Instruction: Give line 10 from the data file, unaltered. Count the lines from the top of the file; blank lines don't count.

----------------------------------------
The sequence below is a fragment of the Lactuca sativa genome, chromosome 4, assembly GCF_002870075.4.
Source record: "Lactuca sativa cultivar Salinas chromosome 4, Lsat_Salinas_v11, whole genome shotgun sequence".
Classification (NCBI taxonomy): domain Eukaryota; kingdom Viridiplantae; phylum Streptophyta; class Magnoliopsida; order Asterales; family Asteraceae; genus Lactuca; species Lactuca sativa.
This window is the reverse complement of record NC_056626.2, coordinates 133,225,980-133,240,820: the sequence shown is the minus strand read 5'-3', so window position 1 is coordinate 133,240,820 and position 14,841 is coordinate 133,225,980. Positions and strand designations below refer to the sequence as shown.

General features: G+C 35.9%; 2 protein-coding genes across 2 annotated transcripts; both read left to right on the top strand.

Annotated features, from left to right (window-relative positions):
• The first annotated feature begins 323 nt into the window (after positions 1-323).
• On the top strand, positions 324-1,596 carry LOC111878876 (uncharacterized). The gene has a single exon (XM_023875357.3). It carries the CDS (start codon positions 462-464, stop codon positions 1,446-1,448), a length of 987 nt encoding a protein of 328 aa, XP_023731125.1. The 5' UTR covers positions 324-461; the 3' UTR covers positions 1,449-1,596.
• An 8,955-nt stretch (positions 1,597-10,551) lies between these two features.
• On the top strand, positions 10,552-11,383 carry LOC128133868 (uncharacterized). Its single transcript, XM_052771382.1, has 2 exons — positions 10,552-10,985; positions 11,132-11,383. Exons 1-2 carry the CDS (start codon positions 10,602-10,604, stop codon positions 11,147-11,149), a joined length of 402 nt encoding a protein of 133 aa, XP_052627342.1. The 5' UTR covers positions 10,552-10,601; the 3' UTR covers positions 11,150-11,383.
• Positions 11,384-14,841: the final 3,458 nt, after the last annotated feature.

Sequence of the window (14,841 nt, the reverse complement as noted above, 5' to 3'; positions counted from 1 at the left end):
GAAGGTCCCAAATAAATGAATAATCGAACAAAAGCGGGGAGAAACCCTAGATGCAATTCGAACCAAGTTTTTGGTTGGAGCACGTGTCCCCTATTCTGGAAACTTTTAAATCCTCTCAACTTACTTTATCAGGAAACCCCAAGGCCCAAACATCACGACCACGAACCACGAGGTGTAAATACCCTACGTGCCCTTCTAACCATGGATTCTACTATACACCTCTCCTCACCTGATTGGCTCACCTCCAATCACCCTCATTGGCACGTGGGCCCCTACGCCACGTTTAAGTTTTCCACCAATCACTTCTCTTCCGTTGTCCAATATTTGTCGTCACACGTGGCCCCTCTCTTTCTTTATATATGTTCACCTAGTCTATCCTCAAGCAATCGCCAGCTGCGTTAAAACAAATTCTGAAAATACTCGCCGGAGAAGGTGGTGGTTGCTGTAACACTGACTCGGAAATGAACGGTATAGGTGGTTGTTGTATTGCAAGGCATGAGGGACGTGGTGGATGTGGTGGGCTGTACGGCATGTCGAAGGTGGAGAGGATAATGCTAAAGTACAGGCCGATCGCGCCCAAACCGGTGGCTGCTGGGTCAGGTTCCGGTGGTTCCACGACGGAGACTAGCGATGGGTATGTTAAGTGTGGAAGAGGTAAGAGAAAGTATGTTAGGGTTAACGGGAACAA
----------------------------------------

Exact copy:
• On the top strand, positions 10,552-11,383 carry LOC128133868 (uncharacterized). Its single transcript, XM_052771382.1, has 2 exons — positions 10,552-10,985; positions 11,132-11,383. Exons 1-2 carry the CDS (start codon positions 10,602-10,604, stop codon positions 11,147-11,149), a joined length of 402 nt encoding a protein of 133 aa, XP_052627342.1. The 5' UTR covers positions 10,552-10,601; the 3' UTR covers positions 11,150-11,383.